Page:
ADEN (Reuters) – A U.S.-backed military onslaught may have driven Islamist militants from towns in Yemen they seized last year, but many have regrouped into “sleeper cells” threatening anew the areas they vacated, security officials and analysts say.
The resilience of Al Qaeda in the Arabian Peninsula (AQAP), despite increased U.S. drone strikes to eliminate militants, is worrying for top oil exporter Saudi Arabia next door and the security of major shipping lanes in the seas off Yemen.
JAAR, Yemen, Oct 17 (Reuters) – Yemenis who fled the
fighting after al Qaeda militants occupied their home towns are
now under pressure to go home, but many are hesitating for fear
of the group’s lingering influence despite assurances that the
area east of Aden is now safe.
Around 150,000 people left Jaar and Zinjibar after militants
calling themselves the Ansar al-Sharia swept in between March
and May 2011, taking advantage of a security vacuum during an
uprising against then-President Ali Abdullah Saleh.
SANAA, Oct 17 (Reuters) – Yemen’s interim president has won
U.S. praise for cooperating in a war on al Qaeda, but his recent
public support for drone strikes that sometimes kill civilians
could undermine his domestic popularity and stir sympathy for
Yemen, an Arabian Peninsula country where al Qaeda militants
exploited a security vacuum during last year’s rising against
Ali Abdullah Saleh, has witnessed an escalated campaign of U.S.
missile strikes in recent months, often using the pilotless
aircraft known as drones.
ADEN (Reuters) – Yemeni separatist leaders, exploiting a weakening of central authority and freer political atmosphere since a national uprising last year, have returned from exile to rally support for reviving the state of South Yemen.
Secessionists in the south, Houthi Islamist tribal rebels in the north and al Qaeda militants all benefited from the popular upheaval in the Arabian Peninsula country that ousted veteran strongman president Ali Abdullah Saleh in February.
SANAA, Oct 3 (Reuters) – When riots erupted this month over
an anti-Islam film made in California, Houthi rebels, long
confined to remote corners of Yemen by then-President Ali
Abdullah Saleh, covered the capital Sanaa in posters, banners
and graffiti denouncing the United States.
Western diplomats and Sunni Islamists were taken aback by
the sudden show of strength in a city from which the Shi’ite
rebel group had long been banished.
SANAA (Reuters) – Seven months after he reluctantly handed over the presidency, Ali Abdullah Saleh’s continuing sway over Yemen is worrying Gulf neighbors and Western nations who fear that the political transition could descend into chaos.
While Saleh is held responsible by many Yemenis for the more than 2,000 deaths during last year’s uprising, it was the storming of the U.S. embassy on September 13 that appears to have jolted Western countries into changing their view of a man long seen by Washington as its best bet for containing militants.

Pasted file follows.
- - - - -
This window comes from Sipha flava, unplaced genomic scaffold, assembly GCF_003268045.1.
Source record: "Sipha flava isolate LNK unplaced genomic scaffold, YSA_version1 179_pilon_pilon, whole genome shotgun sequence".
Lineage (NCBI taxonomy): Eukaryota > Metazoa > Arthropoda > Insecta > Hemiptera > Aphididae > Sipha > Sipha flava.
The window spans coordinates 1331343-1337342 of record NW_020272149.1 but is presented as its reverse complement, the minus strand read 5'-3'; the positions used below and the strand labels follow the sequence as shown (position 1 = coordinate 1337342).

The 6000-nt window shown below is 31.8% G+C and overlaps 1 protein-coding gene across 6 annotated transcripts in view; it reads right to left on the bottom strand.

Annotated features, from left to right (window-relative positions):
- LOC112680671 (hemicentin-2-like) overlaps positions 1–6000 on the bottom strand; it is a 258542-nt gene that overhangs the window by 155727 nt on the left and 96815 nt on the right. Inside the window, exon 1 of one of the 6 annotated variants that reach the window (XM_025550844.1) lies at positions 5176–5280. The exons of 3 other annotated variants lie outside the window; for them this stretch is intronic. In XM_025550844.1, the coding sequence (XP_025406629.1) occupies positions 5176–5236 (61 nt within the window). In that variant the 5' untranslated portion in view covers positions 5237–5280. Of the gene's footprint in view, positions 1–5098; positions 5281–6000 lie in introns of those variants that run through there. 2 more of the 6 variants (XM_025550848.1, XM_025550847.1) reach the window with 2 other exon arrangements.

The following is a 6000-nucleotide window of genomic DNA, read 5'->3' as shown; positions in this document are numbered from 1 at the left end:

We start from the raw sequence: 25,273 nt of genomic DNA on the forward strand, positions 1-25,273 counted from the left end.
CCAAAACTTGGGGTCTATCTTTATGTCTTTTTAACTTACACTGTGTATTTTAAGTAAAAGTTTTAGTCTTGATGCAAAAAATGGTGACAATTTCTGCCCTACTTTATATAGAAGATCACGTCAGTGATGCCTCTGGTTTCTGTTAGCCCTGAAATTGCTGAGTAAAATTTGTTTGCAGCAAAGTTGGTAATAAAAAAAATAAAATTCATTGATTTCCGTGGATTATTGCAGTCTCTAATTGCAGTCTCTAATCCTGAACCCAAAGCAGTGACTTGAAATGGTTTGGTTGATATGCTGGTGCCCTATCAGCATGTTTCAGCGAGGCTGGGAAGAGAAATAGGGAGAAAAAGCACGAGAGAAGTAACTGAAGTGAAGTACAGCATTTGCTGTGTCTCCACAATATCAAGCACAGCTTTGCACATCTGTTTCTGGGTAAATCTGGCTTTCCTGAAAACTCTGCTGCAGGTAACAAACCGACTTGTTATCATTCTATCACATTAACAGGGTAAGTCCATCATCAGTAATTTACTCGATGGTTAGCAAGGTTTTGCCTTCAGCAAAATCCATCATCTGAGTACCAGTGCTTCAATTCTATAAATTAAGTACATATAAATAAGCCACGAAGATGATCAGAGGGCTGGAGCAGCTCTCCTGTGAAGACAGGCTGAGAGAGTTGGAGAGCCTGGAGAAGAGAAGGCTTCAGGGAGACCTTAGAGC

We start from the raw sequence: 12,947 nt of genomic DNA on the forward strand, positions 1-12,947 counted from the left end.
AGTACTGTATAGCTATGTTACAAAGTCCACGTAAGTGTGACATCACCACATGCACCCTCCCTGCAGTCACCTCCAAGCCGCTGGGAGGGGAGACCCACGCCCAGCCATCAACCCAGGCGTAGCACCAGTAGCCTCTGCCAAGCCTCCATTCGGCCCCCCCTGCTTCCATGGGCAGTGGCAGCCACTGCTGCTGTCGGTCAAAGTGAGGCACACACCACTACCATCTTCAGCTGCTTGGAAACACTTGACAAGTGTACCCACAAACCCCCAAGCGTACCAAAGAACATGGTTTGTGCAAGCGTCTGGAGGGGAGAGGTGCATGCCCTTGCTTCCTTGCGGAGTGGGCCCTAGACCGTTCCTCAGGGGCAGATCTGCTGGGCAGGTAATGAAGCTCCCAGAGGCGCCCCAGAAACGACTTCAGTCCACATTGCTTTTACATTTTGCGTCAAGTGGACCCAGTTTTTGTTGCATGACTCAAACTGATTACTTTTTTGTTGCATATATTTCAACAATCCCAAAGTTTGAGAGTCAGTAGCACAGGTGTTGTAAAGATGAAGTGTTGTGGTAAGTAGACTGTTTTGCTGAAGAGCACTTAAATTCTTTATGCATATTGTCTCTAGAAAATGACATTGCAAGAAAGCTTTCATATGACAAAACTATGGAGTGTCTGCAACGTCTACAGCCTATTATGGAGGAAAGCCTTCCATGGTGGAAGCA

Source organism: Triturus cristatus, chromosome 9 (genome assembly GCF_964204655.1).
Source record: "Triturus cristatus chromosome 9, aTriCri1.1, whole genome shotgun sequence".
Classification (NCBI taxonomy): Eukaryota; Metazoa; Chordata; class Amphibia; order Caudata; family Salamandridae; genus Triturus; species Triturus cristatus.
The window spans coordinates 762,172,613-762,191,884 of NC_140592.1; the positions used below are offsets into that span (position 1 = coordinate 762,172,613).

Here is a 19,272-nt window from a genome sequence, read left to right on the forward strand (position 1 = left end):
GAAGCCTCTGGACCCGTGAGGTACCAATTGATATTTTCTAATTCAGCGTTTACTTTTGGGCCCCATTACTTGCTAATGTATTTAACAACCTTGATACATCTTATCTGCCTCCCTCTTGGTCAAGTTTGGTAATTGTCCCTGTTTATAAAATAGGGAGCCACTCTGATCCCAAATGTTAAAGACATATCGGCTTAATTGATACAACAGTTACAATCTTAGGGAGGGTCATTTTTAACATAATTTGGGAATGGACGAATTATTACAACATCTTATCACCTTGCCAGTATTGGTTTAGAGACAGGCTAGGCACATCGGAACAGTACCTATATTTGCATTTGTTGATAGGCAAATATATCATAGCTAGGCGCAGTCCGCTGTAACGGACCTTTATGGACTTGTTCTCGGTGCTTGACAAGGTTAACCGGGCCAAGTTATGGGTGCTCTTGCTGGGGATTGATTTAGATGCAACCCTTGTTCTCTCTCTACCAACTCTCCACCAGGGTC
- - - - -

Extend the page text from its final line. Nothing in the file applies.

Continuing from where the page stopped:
SANAA (Reuters) – Nearly half of Yemenis go to bed hungry every night as political instability compounds a global food and fuel price surge, giving the Arabian Peninsula state the world’s third-highest rate of child malnutrition, the World Food Programme said on Sunday.
Yemen has been in turmoil since last year’s revolt against 33 years of rule by Ali Abdullah Saleh when already weak state control in outlying regions broke down as the army split into pro- and anti-Saleh factions and al Qaeda militants occupied some areas.
SANAA (Reuters) – Yemen will investigate alleged human rights violations that occurred during an uprising last year, officials said on Wednesday, possibly opening the way to prosecution of ousted President Ali Abdullah Saleh and his relatives.
Saleh and his immediate family obtained immunity from prosecution under Yemeni law under a U.S.-backed deal sponsored by Yemen’s Gulf neighbors last year in return for the veteran president’s departure from office. He stepped down in February.
DUBAI, Aug 14 (Reuters) – Bahrain on Tuesday delayed until
Sept. 4 a ruling in the retrial of 20 men convicted of leading
an uprising, lawyers said, a case under scrutiny from U.S.
officials keen for a release of prisoners to help restore calm
in a regional ally against Iran.
Bahrain, where the U.S. Fifth Fleet is based, has been in
turmoil since a protest movement dominated by majority Shi’ite
Muslims erupted in February 2011 as part of the wave of popular
revolts against repressive dynasties across the Arab world.
DUBAI (Reuters) – Bahrain has said it is banning opposition rallies in order to prevent disruption to traffic and street violence that are sabotaging efforts to end unrest in the Gulf Arab state.
But the opposition described the move as a new attempt to silence them.
The island state ruled by the Sunni Al Khalifa family has seen unrest since an uprising for political reforms, led by majority Shi’ites, was launched in February 2011 after revolts in Egypt and Tunisia.